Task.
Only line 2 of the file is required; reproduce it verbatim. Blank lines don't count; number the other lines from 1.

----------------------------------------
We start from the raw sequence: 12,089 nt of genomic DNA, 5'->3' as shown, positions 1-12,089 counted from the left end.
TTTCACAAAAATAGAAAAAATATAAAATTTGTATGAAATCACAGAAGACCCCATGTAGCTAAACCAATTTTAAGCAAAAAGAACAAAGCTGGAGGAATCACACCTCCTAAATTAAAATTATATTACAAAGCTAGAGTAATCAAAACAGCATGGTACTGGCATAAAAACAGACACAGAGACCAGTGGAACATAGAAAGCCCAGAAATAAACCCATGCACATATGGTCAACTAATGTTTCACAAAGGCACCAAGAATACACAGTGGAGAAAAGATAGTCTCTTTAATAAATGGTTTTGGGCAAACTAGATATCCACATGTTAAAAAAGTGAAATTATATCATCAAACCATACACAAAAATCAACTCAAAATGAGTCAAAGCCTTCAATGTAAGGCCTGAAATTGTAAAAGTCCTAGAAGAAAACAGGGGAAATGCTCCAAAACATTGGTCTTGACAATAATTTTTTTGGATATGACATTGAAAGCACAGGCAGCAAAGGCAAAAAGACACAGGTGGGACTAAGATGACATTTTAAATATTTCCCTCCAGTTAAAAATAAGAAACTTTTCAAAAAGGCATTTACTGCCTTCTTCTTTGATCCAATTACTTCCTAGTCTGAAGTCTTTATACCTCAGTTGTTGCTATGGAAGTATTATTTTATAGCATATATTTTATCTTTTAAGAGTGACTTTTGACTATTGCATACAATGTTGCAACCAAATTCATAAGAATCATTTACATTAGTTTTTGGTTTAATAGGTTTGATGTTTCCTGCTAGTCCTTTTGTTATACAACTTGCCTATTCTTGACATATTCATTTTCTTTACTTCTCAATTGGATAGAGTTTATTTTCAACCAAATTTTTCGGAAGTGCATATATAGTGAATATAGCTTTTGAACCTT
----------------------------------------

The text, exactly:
TTTCACAAAAATAGAAAAAATATAAAATTTGTATGAAATCACAGAAGACCCCATGTAGCTAAACCAATTTTAAGCAAAAAGAACAAAGCTGGAGGAATCACACCTCCTAAATTAAAATTATATTACAAAGCTAGAGTAATCAAAACAGCATGGTACTGGCATAAAAACAGACACAGAGACCAGTGGAACATAGAAAGCCCAGAAATAAACCCATGCACATATGGTCAACTAATGTTTCACAAAGGCACCAAGAATACACAGTGGAGAAAAGATAGTCTCTTTAATAAATGGTTTTGGGCAAACTAGATATCCACATGTTAAAAAAGTGAAATTATATCATCAAACCATACACAAAAATCAACTCAAAATGAGTCAAAGCCTTCAATGTAAGGCCTGAAATTGTAAAAGTCCTAGAAGAAAACAGGGGAAATGCTCCAAAACATTGGTCTTGACAATAATTTTTTTGGATATGACATTGAAAGCACAGGCAGCAAAGGCAAAAAGACACAGGTGGGACTAAGATGACATTTTAAATATTTCCCTCCAGTTAAAAATAAGAAACTTTTCAAAAAGGCATTTACTGCCTTCTTCTTTGATCCAATTACTTCCTAGTCTGAAGTCTTTATACCTCAGTTGTTGCTATGGAAGTATTATTTTATAGCATATATTTTATCTTTTAAGAGTGACTTTTGACTATTGCATACAATGTTGCAACCAAATTCATAAGAATCATTTACATTAGTTTTTGGTTTAATAGGTTTGATGTTTCCTGCTAGTCCTTTTGTTATACAACTTGCCTATTCTTGACATATTCATTTTCTTTACTTCTCAATTGGATAGAGTTTATTTTCAACCAAATTTTTCGGAAGTGCATATATAGTGAATATAGCTTTTGAACCTT